In May 1901, the Stanleys bought back their old factory and the patents for US$20,000 and the Stanley Motor Carriage Co. of Newton came into being. A year later they sold the White Company the right to use two of their patents for US$15,000. Between 1899 and 1901 the Stanleys had redesigned their steam car and without advertising were overwhelmed with orders. A simple non-condensing engine was used, directly driving the rear axle. The boiler was mounted at the front, frames were of wood and steering was by tiller. By 1904 Stanleys were selling steadily at a rate of 1,000 a year, even though steamers had already lost the commercial battle with their gasoline rivals.
The Stanleys became interested in competitive racing and in 1906 built a steam racer which, in 1906, while driven by Fred Marriott achieved a speed of 127.66 miles per hour (205 kph) at Ormond Beach in Florida, being the first machine ever to propel a human at over 2 miles per minute.
In 1906 the stock class Stanley Steamers met with equal success with the Model H Gentlemen's Speedy Roadster, claiming the title of the Fastest Stock Car in the World with a speed of 68.18 mph.
By 1913 Stanley cars featured electric headlights, and in 1915 saw the introduction of a model with steel framed and V-shaped frontal condensers on a 10 ft l0 inch wheelbase chassis which lent itself to 7-seater coachwork. However, the advent of Cadillac's electric self-starter in 1912 had signalled the end of the steamer with its need for a long warm-up period from dead cold.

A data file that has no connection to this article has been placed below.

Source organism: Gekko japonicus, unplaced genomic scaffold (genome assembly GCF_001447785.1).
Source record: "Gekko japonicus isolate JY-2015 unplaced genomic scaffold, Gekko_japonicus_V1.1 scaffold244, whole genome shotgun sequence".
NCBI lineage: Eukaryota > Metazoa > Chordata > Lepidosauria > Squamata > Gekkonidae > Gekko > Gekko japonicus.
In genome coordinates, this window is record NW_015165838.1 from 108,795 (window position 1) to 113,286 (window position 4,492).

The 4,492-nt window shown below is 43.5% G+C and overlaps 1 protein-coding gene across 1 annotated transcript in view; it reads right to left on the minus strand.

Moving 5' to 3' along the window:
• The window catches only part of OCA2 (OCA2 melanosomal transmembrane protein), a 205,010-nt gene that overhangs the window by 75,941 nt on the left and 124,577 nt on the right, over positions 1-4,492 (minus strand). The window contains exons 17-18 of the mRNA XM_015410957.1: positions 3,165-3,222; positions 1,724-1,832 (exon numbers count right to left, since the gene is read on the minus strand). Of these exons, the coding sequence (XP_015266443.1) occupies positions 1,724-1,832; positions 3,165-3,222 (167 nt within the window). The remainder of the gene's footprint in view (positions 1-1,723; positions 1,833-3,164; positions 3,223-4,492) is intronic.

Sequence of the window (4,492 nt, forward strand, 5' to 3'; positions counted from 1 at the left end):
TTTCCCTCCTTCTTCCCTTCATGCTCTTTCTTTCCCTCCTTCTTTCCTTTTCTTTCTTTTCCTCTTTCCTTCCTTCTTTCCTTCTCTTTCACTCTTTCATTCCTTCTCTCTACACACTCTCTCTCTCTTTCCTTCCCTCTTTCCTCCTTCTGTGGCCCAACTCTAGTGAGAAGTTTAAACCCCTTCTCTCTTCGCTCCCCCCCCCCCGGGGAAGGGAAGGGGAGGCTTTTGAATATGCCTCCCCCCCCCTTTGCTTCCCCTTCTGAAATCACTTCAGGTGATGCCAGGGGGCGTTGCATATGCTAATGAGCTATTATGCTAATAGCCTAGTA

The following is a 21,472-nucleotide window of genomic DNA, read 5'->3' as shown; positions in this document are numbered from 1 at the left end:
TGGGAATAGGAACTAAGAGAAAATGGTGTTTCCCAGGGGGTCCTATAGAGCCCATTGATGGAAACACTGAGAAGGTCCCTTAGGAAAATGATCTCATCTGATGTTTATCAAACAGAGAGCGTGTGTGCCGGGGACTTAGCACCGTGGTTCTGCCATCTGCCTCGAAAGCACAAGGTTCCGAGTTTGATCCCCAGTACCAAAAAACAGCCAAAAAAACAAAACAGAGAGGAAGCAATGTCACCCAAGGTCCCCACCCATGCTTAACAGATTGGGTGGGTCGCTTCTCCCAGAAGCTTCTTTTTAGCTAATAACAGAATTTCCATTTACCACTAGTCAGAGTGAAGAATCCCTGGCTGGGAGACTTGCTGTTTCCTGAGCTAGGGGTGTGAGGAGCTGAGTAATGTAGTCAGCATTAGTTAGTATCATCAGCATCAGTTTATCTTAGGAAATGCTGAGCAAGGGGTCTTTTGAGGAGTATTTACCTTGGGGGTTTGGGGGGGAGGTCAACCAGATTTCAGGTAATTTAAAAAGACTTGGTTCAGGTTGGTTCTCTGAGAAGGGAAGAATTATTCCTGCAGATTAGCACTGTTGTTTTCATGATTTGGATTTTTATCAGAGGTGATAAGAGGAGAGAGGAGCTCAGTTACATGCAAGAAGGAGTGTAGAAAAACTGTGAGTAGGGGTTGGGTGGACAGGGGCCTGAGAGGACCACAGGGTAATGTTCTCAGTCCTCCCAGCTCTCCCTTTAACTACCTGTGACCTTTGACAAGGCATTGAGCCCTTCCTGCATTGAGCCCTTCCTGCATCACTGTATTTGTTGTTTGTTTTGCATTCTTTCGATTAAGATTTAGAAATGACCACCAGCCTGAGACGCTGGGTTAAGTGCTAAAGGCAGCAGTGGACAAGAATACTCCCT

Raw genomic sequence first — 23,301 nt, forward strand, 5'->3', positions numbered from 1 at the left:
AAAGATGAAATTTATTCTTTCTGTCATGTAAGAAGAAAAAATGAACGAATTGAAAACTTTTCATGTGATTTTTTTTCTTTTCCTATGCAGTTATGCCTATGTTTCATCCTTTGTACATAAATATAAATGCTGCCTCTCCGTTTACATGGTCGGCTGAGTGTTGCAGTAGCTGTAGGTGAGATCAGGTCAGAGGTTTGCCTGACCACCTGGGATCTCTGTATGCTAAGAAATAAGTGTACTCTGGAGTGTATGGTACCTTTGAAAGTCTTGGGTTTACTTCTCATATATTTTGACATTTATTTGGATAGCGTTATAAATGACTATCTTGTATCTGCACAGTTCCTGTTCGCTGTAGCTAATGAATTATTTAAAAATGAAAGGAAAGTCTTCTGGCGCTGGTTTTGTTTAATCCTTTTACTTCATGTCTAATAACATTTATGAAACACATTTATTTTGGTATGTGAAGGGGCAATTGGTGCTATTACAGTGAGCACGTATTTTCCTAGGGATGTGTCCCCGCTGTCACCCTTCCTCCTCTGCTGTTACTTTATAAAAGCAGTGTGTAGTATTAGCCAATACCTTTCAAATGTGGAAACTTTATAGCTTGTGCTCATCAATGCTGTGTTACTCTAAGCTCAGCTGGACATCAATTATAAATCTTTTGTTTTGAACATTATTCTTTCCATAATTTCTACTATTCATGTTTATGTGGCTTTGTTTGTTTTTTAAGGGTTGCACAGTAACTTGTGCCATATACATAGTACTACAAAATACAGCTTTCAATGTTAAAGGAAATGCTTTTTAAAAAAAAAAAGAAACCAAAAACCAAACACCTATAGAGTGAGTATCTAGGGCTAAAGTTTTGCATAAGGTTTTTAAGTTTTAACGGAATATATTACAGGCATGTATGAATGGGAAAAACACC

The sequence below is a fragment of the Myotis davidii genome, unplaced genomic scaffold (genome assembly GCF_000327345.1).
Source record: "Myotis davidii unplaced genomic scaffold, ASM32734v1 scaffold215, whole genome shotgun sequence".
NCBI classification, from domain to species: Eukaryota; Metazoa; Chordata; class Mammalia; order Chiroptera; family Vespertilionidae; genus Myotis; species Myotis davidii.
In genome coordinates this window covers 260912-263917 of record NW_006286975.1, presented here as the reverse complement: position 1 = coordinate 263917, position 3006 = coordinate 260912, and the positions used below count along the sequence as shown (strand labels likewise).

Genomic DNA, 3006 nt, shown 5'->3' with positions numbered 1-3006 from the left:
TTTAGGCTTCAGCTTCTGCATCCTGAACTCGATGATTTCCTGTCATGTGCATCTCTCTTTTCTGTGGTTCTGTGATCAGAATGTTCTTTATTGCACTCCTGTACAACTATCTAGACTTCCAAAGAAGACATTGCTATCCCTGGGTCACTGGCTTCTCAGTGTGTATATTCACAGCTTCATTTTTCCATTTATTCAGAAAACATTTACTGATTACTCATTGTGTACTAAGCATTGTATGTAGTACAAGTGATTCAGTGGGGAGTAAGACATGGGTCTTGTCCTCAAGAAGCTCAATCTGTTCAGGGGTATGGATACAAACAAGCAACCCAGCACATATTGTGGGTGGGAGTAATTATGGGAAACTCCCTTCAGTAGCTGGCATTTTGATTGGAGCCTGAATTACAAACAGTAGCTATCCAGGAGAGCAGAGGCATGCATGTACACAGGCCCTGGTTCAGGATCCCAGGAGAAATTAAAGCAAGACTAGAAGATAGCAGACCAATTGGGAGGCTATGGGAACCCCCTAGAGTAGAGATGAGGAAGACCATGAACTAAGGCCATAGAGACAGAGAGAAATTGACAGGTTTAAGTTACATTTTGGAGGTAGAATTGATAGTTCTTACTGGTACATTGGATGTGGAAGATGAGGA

In 1917, the Stanley brothers retired and the business was re-organised and taken over by a new group, with Prescott Warren as president. "F.E." only survived his retirement for 14 months, as he was involved in an automobile accident while driving one of his own cars and died on the 21st July, 1918, aged 70.
During the remaining years of active production life the Stanley Steamer continued to use a time-tried horizontal, two-cylinder, double acting engine.
In 1920 the Model 735 Stanley resembled a conventional petrol car in outward appearance, with a flat radiator disguising the condenser and a boiler under the bonnet. The Museum's Stanley steam car comes from this period. Acceleration was well above par for the day and the car would cruise at 45 mph (72 km/h). With the cost around $2,600, sales were low and averaged about 600 per annum. By this time the steam car lovers were shrinking into a minor group of "enthusiasts".
By March 1923, the company had been placed in the hands of a receiver and lingered on until February 1924, when S.L.C. Cox of the Steam Vehicle Corporation of America made a cash offer of $500,000 for the plant and assets of the Stanley firm. Production resumed in 1925 with a model featuring hydraulic front wheel brakes and balloon tyres. It was exhibited at the New York and Chicago International Shows and drew polite attention and curious admiration but few buyers. After this, no other model was ever produced.
In 1934, an attempt was made to re-float the company (amidst much press attention) as the New Stanley Steam Motor Corporation, for the production of heavy duty buses and trucks. However, nothing came of this. The last news to hit the press, in connection with the now household name of "Stanley" was the death of "F.O." Stanley in October 1940, aged 91.
Stanley steam cars were imported into Australia fully assembled from the Stanley Motor Carriage Company, Newton, Massachusetts, USA, except for the hood, steering wheel, windscreen and road-wheels which were removed and packed in the same large crate as the car.